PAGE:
Ins – Inserts a string in another string.
InStr – Searches for the first occurrence of a string in another string.
Left – Extracts a substring from the left.
Len – Returns the defined length of an Alpha string.
Logical – Converts a visual representation to a logical representation.
Lower – Returns a string in lowercase.
LTrim – Removes leading blanks.
MID – Extracts a substring.
MlsTrans – Returns the translation of a string.
mTVal – Converts a time value in milliseconds from an Alpha string to a numeric value.
MVal – Converts a Magic xpa number (with a specified length in bytes) to a number.
OEM2ANSI – Converts data from OEM to ANSI.
Rep – Replaces a substring within a string.
RepStr – Replaces all occurrences of a defined substring with another substring in a given source string.
Right – Extracts a substring from the right.
RTrim – Removes trailing blanks.
SoundX – Compares homonyms.
StrBuild – Replaces placeholders in a template string with string values.
StrToken – Returns a token from a delimited string.
StrTokenCnt – Returns the number of existing delimited tokens in a given string.
StrTokenIdx – Returns the token index in a delimited Alpha string.
Translate – Translates all logical names and nested logical names to their actual values.
TranslateNR – Translates all logical names, including nested logical names, in a string to their actual values.
Trim – Removes leading and trailing blanks.
TVal – Converts a time value stored as an Alpha character string to a numeric value.
UnicodeChr – Converts a numeric value to its corresponding Unicode character.
UnicodeFromANSI – Converts an ANSI string to Unicode characters as determined by the selected code page.
UnicodeToANSI – Converts a Unicode string to ANSI characters according to a selected code page.
UnicodeVal – Converts a Unicode character to its corresponding numeric value.
Upper – Returns a string in uppercase.
Val – Converts an Alpha character to a number.
Visual – Converts a logical representation to a Visual representation.

Date and Time Functions

AddDate – Performs calculation on date.
AddDateTime – Calculates the difference between two Datetime values Adds a time interval to a Datetime value, which is represented by Magic xpa Date and Time fields. The specified amount of years, months, days, hours, minutes, and seconds are added to the current value of Date & Time, and stored back into those two variables.
AddTime – Performs calculations on a time variable.
BOM – Returns start date of month specified.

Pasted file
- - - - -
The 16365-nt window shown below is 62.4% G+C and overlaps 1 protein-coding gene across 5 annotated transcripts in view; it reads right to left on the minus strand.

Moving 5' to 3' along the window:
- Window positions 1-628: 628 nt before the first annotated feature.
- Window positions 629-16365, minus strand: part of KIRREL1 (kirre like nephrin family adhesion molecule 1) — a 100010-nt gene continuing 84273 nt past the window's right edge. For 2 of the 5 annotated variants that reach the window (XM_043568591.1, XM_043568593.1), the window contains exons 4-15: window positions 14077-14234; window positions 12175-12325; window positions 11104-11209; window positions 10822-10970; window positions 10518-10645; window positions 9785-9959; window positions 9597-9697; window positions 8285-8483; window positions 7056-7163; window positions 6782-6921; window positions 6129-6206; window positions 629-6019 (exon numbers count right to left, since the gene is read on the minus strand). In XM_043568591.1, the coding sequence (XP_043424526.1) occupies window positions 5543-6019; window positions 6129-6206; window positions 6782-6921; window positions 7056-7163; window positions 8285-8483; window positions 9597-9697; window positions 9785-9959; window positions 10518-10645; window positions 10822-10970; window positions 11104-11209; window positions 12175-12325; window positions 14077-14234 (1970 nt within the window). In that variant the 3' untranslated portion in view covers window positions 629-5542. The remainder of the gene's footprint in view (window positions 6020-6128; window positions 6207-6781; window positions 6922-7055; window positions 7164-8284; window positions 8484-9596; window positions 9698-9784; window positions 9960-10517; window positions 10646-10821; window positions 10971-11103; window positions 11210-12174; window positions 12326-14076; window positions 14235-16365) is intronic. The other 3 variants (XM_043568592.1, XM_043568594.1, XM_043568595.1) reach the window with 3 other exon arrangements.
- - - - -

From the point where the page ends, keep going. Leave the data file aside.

BOY – Returns end date of year specified.
CDOW – Name of the day (e.g. Sunday) from date.
CMonth – Name of the month (e.g. January) from date.
Date – System date.
Day – Day of month (1-31) from date.
DifDateTime – Calculate the difference between two Datetime values.
DOW – Number of the day of the week (1-7) from date.
DStr – Date-to-string conversion.
DVal – String-to-date conversion.
EOM – Returns date of end of month specified.
EOY – Returns date of end of year specified.
Hour – Returns the hour portion of the time value.
MDate – Returns the Magic xpa date as input in logon screen.
Minute – Returns the minute portion of the time value.
Month – Returns the month portion of a date.
mTime – Retrieves the time value in milliseconds from midnight to the current time.
mTStr – Converts a time value in milliseconds to a specified Alpha string picture format.
NDOW – Converts the number of the day to the name of the day.
NMonth – Converts the number of the month to the name of the month.
Second – Returns the second portion of the time value.
Time – Returns the system time.
TStr – Converts the time value to an Alpha string.
TVal - Converts a time value stored as an Alpha character string to a numeric value, according to a picture.
Year – Returns the year of a date.

Variable Functions

CaretPosGet – Returns the current caret position in the Edit control.
DataViewToDNDataTable – Generates a .NET DataTable object from the current data view.
DataViewToHTML – Creates an HTML file from the data view variables sent to it.
DataViewToText – Creates a text file from the data view variables sent to it.
DataViewToXML – Creates an XML file from the data view variables sent to it.
DataViewVars – Fetches the variables displayed on the form from where the Print Data event was raised.